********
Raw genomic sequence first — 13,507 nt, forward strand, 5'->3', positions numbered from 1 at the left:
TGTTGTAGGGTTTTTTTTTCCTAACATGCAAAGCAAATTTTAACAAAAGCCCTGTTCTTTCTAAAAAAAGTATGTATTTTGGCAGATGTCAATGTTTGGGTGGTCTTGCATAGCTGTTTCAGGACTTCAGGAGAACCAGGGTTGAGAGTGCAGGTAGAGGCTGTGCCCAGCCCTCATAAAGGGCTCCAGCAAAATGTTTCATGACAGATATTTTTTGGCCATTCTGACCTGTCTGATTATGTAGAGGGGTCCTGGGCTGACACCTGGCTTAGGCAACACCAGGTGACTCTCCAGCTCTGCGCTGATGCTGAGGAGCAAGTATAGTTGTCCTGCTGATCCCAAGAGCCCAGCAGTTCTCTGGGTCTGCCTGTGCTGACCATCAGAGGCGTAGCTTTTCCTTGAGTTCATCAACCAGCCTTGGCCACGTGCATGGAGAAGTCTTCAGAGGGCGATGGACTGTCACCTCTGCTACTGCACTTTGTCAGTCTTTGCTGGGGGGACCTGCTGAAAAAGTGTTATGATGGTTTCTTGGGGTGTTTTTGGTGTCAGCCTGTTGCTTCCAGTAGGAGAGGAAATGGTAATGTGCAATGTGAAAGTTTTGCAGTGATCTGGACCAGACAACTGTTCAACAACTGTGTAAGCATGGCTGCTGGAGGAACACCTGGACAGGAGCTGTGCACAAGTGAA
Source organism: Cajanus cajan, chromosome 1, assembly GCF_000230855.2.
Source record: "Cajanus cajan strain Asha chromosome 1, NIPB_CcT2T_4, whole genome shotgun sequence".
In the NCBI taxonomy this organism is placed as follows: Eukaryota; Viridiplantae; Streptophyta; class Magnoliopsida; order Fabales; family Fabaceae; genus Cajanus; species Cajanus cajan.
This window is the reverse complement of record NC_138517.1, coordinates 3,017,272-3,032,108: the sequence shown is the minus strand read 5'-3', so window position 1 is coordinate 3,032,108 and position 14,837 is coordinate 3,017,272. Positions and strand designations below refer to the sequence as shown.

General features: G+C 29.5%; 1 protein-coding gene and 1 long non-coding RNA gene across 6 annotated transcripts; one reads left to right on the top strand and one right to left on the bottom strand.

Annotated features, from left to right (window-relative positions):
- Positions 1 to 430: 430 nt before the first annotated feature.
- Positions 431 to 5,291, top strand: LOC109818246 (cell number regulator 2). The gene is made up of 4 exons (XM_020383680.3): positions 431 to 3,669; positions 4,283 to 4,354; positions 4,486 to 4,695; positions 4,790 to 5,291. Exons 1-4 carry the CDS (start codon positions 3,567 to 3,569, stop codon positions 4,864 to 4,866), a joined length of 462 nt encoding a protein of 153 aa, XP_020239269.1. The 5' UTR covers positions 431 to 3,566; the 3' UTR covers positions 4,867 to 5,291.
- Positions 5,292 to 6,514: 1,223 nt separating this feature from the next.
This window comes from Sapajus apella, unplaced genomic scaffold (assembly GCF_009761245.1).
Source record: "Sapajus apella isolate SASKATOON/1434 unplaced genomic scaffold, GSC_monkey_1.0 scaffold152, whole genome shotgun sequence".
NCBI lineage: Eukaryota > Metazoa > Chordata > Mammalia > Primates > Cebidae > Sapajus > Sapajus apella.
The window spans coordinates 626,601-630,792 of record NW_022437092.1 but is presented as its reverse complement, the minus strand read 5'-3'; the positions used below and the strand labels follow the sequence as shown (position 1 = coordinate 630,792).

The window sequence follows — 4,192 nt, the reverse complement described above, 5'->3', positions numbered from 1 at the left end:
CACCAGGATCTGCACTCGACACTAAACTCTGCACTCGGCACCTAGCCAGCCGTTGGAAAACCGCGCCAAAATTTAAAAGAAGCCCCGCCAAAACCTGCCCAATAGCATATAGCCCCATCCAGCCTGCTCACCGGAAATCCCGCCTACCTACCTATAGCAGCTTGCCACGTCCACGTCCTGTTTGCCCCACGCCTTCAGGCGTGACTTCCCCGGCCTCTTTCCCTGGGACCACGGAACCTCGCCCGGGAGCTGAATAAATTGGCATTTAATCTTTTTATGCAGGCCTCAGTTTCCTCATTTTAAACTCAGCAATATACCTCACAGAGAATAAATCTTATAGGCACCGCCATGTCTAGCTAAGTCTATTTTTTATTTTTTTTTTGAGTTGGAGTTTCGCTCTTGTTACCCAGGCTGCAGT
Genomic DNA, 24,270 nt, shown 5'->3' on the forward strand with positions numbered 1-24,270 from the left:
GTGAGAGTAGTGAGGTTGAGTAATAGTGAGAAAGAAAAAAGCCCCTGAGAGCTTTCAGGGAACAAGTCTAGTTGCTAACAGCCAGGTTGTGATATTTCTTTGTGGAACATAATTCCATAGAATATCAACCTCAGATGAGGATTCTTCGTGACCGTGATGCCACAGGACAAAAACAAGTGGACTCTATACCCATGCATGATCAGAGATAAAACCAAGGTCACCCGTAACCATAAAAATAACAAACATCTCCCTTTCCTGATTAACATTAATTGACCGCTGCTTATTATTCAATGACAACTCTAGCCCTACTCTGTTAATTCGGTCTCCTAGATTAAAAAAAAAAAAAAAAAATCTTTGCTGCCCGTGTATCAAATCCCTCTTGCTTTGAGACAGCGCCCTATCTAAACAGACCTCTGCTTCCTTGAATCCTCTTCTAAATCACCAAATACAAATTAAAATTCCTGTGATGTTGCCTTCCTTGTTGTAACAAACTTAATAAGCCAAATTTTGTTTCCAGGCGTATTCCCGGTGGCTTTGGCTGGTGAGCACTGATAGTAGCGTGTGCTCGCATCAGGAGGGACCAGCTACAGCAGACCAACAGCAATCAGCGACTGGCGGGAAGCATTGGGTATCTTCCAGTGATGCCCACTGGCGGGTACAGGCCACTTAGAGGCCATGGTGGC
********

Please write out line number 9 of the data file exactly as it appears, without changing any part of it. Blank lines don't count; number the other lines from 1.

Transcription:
- Positions 1 to 430: 430 nt before the first annotated feature.